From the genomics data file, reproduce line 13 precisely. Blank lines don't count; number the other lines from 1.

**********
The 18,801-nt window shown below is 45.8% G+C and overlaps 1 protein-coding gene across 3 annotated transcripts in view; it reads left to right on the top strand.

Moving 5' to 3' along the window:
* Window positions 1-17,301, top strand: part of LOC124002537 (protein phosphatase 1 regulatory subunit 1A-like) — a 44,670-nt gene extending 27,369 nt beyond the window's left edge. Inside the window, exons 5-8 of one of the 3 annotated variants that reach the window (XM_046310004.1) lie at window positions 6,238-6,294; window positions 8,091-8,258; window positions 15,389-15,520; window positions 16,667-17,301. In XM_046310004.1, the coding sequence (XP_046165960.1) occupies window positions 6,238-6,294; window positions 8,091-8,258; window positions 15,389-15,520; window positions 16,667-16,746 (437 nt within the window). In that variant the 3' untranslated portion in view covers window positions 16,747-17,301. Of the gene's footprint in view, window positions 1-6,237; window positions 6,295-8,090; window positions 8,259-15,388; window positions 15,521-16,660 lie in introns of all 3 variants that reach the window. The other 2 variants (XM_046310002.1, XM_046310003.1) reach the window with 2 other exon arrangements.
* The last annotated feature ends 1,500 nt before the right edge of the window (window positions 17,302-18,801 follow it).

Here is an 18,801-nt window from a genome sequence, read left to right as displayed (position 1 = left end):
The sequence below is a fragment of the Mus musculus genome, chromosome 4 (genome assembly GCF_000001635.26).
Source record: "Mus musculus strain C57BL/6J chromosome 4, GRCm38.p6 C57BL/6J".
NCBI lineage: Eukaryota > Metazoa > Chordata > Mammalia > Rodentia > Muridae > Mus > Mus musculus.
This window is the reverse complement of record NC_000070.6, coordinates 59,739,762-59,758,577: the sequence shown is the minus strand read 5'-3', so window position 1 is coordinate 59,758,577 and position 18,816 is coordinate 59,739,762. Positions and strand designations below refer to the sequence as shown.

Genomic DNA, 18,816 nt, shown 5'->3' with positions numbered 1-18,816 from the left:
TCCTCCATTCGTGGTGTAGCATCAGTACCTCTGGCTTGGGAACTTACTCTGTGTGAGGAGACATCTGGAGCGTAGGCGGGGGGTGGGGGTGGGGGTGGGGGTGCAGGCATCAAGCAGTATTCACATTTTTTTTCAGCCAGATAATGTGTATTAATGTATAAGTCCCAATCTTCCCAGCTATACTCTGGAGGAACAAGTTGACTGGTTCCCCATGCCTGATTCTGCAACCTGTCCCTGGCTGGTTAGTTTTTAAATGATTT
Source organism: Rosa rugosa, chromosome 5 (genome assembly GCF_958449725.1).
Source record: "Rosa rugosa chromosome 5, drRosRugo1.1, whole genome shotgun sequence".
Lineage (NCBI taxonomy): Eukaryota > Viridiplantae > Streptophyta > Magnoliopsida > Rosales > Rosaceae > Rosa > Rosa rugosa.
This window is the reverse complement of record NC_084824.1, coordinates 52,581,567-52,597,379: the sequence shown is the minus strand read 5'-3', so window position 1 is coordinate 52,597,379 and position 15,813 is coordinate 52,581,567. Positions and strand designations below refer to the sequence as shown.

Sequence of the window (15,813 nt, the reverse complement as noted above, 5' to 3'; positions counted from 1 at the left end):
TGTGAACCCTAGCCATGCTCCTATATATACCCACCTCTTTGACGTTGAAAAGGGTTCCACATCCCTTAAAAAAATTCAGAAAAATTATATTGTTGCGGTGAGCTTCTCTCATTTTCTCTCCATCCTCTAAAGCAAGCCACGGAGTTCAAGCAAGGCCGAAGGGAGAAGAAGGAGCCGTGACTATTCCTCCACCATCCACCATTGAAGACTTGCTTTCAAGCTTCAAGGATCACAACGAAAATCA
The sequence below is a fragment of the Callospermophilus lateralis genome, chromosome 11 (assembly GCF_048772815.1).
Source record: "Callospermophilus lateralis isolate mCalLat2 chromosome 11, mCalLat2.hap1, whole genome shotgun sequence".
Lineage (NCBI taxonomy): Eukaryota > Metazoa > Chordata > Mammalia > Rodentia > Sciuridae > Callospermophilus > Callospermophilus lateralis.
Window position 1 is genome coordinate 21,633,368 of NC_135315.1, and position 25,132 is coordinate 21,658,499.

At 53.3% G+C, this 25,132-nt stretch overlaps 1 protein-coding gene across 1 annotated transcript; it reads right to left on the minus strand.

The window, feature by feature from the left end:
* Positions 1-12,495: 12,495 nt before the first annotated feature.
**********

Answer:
Source record: "Rosa rugosa chromosome 5, drRosRugo1.1, whole genome shotgun sequence".